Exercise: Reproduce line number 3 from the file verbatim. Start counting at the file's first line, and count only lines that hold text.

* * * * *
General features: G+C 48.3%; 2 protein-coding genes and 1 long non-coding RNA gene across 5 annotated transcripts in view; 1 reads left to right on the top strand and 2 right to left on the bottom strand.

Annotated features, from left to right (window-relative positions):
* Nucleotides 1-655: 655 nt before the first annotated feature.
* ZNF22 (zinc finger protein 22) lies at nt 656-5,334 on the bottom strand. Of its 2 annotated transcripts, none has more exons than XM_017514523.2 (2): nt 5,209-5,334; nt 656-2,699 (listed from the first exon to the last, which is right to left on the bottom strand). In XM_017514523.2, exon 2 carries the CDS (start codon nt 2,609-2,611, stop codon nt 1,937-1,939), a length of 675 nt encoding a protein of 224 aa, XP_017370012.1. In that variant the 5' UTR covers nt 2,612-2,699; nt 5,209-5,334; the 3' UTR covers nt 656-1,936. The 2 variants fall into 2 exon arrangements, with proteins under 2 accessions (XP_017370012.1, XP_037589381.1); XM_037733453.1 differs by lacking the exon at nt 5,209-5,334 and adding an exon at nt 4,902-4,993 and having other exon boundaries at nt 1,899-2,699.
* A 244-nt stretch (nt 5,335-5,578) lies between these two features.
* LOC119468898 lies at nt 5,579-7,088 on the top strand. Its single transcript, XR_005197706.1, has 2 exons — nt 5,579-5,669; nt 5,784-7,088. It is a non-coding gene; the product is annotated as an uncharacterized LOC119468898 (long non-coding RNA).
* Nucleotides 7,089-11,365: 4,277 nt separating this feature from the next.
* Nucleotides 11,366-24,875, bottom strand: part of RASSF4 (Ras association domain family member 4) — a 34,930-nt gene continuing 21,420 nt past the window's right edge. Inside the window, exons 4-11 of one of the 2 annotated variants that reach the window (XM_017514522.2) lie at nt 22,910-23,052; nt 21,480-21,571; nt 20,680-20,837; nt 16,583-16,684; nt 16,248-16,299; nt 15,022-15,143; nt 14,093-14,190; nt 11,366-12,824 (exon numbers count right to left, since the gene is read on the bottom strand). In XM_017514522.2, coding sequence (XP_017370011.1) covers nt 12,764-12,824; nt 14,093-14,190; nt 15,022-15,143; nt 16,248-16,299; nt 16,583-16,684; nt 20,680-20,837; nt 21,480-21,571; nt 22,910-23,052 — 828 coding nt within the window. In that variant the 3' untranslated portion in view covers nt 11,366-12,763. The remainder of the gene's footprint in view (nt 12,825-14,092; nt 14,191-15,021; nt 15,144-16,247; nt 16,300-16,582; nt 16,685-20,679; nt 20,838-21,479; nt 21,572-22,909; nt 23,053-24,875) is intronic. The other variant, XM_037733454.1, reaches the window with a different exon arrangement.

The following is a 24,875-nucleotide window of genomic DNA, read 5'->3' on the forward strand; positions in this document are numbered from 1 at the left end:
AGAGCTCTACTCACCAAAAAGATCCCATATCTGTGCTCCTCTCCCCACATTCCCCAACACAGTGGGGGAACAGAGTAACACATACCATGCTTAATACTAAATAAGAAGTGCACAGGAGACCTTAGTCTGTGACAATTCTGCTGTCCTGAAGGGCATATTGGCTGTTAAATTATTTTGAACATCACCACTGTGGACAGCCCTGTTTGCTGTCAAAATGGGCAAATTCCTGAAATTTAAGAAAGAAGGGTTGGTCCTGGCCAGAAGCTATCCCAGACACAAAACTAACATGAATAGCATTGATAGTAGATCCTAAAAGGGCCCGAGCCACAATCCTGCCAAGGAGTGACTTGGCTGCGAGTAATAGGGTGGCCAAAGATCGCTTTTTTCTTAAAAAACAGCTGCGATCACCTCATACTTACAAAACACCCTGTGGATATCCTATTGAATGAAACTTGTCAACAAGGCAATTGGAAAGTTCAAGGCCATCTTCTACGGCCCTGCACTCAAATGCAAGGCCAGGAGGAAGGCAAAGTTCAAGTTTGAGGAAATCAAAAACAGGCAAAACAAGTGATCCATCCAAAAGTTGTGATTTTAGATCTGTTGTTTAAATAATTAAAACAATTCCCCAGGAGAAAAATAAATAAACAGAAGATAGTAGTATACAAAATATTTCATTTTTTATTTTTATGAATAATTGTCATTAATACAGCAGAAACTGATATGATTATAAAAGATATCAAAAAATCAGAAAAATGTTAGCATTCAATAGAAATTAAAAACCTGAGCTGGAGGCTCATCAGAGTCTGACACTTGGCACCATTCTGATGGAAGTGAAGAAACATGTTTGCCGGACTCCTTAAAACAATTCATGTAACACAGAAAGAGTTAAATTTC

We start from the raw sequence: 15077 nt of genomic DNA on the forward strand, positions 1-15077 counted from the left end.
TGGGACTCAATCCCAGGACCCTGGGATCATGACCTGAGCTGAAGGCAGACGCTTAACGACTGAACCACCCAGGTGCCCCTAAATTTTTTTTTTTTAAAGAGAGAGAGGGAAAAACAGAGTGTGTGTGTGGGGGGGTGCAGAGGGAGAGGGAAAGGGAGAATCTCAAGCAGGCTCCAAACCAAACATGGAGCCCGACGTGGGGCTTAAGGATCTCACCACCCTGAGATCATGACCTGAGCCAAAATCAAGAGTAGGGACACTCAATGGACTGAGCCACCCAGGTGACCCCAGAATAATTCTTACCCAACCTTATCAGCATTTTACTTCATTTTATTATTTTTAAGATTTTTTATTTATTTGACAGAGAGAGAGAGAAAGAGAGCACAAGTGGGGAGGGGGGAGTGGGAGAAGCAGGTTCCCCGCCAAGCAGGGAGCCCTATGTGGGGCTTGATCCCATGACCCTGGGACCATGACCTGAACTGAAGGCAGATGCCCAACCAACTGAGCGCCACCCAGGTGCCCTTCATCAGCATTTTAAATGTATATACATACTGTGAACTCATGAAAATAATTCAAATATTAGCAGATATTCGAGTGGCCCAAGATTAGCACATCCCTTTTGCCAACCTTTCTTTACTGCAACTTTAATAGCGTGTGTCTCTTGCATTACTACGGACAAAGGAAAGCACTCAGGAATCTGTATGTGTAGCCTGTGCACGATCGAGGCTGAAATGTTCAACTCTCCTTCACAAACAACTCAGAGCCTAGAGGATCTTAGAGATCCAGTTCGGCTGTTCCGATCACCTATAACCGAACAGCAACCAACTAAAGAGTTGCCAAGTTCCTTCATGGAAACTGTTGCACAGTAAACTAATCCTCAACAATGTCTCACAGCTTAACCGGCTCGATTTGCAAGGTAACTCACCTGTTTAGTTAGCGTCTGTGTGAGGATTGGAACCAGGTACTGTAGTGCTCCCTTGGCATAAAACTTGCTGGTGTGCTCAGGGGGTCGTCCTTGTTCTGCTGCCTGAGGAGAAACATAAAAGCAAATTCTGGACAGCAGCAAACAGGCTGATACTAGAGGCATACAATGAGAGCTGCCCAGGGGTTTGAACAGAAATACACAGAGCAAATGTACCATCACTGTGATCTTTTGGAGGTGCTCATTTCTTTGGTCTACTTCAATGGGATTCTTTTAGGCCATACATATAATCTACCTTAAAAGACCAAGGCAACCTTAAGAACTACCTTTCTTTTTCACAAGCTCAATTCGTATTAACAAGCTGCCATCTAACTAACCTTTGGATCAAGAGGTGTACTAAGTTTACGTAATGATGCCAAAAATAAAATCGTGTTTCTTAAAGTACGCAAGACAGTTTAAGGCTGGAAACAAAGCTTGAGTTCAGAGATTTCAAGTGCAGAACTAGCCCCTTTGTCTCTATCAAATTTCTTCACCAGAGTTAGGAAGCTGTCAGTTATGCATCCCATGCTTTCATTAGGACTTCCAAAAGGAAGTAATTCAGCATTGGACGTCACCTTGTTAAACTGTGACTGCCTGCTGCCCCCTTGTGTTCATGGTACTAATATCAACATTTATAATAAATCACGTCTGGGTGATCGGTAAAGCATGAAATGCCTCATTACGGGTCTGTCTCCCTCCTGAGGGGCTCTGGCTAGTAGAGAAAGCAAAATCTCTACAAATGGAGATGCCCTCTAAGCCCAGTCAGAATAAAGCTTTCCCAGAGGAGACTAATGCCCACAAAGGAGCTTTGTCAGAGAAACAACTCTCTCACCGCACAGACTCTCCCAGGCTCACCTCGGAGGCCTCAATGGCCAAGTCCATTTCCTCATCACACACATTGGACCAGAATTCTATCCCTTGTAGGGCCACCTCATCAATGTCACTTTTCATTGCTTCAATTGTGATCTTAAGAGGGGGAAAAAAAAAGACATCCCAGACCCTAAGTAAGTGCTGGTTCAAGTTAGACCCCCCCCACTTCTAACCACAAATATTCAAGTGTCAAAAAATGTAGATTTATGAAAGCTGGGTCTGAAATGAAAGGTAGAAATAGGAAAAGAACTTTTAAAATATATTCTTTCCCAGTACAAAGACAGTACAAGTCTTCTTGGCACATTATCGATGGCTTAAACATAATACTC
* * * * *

* Nucleotides 1-655: 655 nt before the first annotated feature.